preprocessing and segmentation: the incoming depth frame is pre-processed to enable the subsequent steps. In this phase, a reference frame is generated to help better identification of human subjects;
distinguish object algorithm: the algorithm identifies, splits, and classifies the different clusters of pixels in the frame;
identification of human subject: starting from the set of separated objects, the system recognizes those representing a human subject, by evaluating several anthropometric relations;
people tracking and fall detection: the system tracks the movements of the human subjects in the depth frames, and detects if a fall occurs. In addition, it is able to manage blob fusion when two or more subjects get in contact.
The entire procedure is illustrated in Figure 1, where each step described above can be identified. It might also be noted that the preprocessing and segmentation part is detailed with the outputs of every sub-step. The paper is organized as follows: Section 2 provides an overview of related work about automatic fall detection using depth frames. Section 3 describes the implementation details of the proposed system, while Section 4 underlines the performances achieved by the proposed approach. Finally, Section 5 summarizes the conclusions of the work.
2. Related Works
Many feature representation methods have been developed, based on color cameras, to recognize activities and actions from video sequences. The advent of the Kinect® has made it feasible to exploit the combination of video and depth sensors, and new tools, such as the human activity recognition benchmark database , have been provided, to support the research on multi-modality sensor combination for human activity recognition. This paper focuses on the use of the depth information only, to realize automatic fall detection at the lowest complexity, for which different approaches have been proposed in the literature.
In , the Kinect® sensor is placed on the floor, near a corner of the bedroom. A restriction of this setup is the limited coverage area, caused by the presence of the bed. A specific algorithm is proposed to handle partial occlusions between objects and the person to monitor.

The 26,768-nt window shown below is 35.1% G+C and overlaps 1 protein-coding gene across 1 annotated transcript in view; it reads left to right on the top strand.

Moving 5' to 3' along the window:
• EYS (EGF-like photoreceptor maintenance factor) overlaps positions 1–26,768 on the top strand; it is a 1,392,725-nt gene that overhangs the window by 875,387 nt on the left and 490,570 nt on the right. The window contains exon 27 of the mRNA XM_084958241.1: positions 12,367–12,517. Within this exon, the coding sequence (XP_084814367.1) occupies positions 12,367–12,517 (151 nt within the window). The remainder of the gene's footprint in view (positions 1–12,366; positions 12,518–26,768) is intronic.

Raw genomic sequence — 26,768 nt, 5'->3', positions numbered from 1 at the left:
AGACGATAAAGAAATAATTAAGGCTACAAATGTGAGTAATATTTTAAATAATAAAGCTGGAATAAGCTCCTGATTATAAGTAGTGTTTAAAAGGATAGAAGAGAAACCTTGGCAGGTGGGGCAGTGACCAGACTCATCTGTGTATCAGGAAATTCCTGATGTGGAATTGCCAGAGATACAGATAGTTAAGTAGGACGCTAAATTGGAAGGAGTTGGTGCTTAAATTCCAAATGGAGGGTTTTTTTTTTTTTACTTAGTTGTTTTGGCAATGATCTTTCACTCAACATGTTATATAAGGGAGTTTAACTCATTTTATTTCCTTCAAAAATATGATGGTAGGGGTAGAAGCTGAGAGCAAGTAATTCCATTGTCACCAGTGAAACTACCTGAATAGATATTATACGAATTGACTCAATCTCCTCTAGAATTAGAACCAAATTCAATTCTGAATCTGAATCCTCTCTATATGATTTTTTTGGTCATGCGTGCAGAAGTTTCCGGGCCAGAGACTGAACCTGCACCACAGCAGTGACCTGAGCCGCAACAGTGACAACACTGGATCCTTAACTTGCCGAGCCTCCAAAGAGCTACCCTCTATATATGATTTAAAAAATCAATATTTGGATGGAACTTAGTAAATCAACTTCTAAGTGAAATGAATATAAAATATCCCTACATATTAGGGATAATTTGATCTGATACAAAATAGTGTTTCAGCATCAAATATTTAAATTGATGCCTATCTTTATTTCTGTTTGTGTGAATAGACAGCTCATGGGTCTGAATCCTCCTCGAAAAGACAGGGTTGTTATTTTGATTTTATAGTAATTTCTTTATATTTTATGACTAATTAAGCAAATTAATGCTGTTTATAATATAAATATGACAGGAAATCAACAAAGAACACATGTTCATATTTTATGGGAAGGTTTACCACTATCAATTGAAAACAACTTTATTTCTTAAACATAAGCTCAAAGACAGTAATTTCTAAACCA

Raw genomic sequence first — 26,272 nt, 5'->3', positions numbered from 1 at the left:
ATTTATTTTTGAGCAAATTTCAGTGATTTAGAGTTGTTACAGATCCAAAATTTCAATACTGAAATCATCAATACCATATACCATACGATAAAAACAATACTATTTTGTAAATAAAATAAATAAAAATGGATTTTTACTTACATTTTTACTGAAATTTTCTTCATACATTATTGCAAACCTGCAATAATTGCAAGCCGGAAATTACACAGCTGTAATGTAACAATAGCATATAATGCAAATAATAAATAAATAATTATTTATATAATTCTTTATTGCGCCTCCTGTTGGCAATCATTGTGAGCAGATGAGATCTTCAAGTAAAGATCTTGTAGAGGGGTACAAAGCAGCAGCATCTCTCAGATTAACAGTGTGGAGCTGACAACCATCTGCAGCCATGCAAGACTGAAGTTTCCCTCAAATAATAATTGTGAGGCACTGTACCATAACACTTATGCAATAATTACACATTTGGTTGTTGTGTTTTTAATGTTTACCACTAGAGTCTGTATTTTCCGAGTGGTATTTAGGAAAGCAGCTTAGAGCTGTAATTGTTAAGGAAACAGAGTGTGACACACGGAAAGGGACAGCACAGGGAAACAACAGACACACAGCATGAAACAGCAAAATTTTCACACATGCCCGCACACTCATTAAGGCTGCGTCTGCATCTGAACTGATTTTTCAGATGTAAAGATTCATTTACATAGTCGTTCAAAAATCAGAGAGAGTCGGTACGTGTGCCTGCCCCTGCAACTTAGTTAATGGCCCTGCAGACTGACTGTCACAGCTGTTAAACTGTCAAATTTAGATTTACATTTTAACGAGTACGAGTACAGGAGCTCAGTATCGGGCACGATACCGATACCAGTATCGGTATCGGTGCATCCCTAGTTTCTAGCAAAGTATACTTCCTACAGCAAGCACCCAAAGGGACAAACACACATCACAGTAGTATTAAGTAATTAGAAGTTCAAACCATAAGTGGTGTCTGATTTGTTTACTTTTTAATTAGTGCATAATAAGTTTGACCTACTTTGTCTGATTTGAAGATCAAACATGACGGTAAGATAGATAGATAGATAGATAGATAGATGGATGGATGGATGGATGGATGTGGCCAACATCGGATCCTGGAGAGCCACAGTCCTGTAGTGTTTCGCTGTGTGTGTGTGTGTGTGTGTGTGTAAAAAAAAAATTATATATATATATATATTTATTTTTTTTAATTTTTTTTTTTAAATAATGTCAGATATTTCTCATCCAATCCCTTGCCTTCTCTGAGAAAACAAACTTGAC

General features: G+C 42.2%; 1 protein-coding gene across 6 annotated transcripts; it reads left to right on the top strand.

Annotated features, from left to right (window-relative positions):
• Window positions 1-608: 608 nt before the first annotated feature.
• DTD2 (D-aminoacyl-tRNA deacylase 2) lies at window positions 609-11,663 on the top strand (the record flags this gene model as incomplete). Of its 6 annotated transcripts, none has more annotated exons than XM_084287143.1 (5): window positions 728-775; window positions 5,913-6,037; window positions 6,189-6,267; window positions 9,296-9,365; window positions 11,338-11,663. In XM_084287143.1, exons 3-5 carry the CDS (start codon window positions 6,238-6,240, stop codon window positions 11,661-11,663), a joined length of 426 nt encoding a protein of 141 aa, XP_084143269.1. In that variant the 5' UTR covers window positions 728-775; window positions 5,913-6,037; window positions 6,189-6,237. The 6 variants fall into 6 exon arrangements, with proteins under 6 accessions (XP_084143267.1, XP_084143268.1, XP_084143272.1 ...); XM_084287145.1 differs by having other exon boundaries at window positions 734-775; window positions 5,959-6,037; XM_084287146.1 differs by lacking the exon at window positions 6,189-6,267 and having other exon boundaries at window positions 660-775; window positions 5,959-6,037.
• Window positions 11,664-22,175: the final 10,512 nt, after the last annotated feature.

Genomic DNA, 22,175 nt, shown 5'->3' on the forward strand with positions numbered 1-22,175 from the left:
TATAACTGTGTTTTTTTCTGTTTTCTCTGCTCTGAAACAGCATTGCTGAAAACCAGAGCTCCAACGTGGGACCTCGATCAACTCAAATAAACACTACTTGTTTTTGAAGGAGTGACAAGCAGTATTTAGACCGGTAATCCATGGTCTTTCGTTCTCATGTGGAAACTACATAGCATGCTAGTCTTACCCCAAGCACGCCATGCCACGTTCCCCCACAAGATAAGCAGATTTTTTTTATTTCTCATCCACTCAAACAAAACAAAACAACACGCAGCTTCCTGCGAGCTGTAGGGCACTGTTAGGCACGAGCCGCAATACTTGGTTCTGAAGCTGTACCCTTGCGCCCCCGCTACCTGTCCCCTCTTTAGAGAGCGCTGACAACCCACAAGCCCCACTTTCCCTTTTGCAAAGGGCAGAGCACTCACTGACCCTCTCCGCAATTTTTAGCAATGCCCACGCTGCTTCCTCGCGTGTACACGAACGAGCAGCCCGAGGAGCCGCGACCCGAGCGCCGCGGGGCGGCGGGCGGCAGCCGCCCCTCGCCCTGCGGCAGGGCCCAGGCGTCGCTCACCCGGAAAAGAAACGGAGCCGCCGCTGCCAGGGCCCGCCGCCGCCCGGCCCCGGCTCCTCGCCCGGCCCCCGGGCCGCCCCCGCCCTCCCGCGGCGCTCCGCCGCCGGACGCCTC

Complete occlusions, due to the presence of bulky items (suitcase, bag, and so on), are considered within the paper, but they represent very common situations in true life. Another setup is described in , where the sensor is placed in standard configuration (60÷180 cm height from the floor), as recommended by Microsoft. The NITE 2 software is exploited to generate a bounding box which contains the human shape. The geometrical dimensions of this box are monitored frame by frame, to retrieve the subject's posture, and to detect falls. This solution is robust to false positive errors, i.e., the generation of an alarm signal associated to a fall event is avoided, when the subject slowly bends over the floor, or picks up an object from the ground. The algorithm only deals with tracking the subject, whereas his identification is left to the NITE 2 software. Consequently, the NITE 2 skeleton engine constrains the system to support the minimum hardware specifications required by the SDK.
The authors in  present a different configuration, where the Kinect® sensor is placed in one of the room top corners, and it is slightly tilted downward. Comparing the latter solution to the previous one, the coverage area obtainable is larger, but further data processing is necessary, to artificially change the point of view from which the frame is captured. This operation consists in a translation and a rotation applied on the system coordinates, to obtain a virtual top view (defined “height map”), very similar to the original frame provided directly by our approach, where the sensor is located on the ceiling. The computation of the transform parameters needs a preliminary manual identification of some reference points on the floor. In , the top view is obtained using a self-improving method, whereas in  the authors derive another solution based on a so-called “V-disparity image” technique. Similarly to the configuration previously discussed, the problem of partial occlusions can still exist. One of these situations occurs, for example, when the subject to monitor is behind a bulky object, like a couch or an armchair.